Cyclone Fani made landfall along the coast of Odisha on May 3, severely affecting infrastructure and the livelihoods of millions, leaving behind a death toll of 38. Kuchha houses and small shops have been destroyed, roads are blocked, electricity lines and communication lines are down, and crops and plantation have suffered heavy losses.
CARE India is responding to this disaster. A four-member team has been deployed for a rapid needs assessment in some of the worst-affected villages in Kendrapada and Jagatsinghpur/Khordha districts. Connectivity is very poor, making it very difficult to make head-way into the remote interiors. As per CARE’s response strategy, the organisation is focussing on the districts/areas that are not only affected badly, but also have a higher chance of being not served/under served.
“We are analysing the impact of Fani in inaccessible and the worst affected districts. Emergency shelter is an immediate need as we continue to make our way further inland. undertake rapid assessment today, based on information collected by team today, an immediate response strategy will rolled out, said Md Wasi Alam, Acting Head -Disaster Management Unit, CARE India.
In preparation for this disaster, CARE pre-positioned its relief kit stocks to ensure quick distribution. During a response of this nature, CARE is especially sensitive to the needs of most disadvantaged, vulnerable and marginalised populations which include women and girls. The comprehensive relief kits include shelter provisions like tarpaulin, ropes and blankets; sanitation and cleaning items for women and girls; and disease preventing products like bleaching powder.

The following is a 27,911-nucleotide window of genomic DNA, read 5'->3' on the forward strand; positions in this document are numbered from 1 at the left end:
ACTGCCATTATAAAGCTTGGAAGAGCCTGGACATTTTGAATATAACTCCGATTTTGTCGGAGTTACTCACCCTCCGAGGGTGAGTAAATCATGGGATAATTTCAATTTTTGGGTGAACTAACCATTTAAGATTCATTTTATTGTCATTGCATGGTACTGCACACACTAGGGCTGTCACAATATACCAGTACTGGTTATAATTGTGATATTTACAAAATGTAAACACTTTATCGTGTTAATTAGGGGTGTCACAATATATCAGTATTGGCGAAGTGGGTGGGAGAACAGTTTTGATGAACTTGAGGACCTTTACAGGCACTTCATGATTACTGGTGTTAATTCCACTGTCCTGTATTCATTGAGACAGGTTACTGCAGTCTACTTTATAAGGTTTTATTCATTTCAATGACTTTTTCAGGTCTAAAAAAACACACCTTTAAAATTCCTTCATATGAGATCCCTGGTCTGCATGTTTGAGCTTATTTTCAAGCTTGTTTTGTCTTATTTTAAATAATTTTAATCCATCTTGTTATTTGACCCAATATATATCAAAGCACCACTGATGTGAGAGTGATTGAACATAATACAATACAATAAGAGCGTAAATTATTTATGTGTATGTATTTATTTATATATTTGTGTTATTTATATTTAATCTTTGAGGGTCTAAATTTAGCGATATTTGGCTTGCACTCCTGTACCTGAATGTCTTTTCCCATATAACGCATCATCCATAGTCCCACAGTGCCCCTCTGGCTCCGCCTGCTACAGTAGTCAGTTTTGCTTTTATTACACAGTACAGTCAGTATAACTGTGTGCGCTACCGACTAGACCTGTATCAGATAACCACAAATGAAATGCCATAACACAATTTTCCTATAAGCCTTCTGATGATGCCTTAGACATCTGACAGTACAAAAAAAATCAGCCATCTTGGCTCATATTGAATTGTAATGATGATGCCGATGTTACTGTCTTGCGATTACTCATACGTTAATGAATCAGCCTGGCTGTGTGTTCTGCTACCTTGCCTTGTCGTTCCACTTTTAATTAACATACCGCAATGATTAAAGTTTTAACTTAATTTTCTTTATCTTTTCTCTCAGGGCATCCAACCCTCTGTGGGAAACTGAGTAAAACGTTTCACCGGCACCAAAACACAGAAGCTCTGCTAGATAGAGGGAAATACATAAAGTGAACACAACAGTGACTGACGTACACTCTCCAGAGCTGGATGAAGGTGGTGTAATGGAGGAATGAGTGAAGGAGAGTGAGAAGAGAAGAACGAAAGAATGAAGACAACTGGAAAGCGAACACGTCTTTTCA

“CARE has been working in Odisha for several years, making Bhubaneswar an important centre of operations. We have been monitoring the situation closely, and taken necessary actions to respond to the impact of Cyclone Fani”, said Shantamay Chatterjee, Regional Project Director based in Bhubaneshwar.
The relief efforts will be undertaken by CARE India staff trained to respond during emergencies. This roster of emergency response personnel has been activated and concerned staff are on stand-by. Emergency teams deployed for a rapid needs assessment and relief distribution teams are gender balanced.
CARE has been responding to natural disasters across India for decades including the Super Cyclone in 1999 of similar intensity which ravaged Odisha. Other key interventions include the Bhuj Earthquake and the Tsunami response in Tamil Nadu where CARE India was involved for over a decade in relief, recovery and rehabilitation
Md Wasi Allam, Acting Head – Disaster Management Unit
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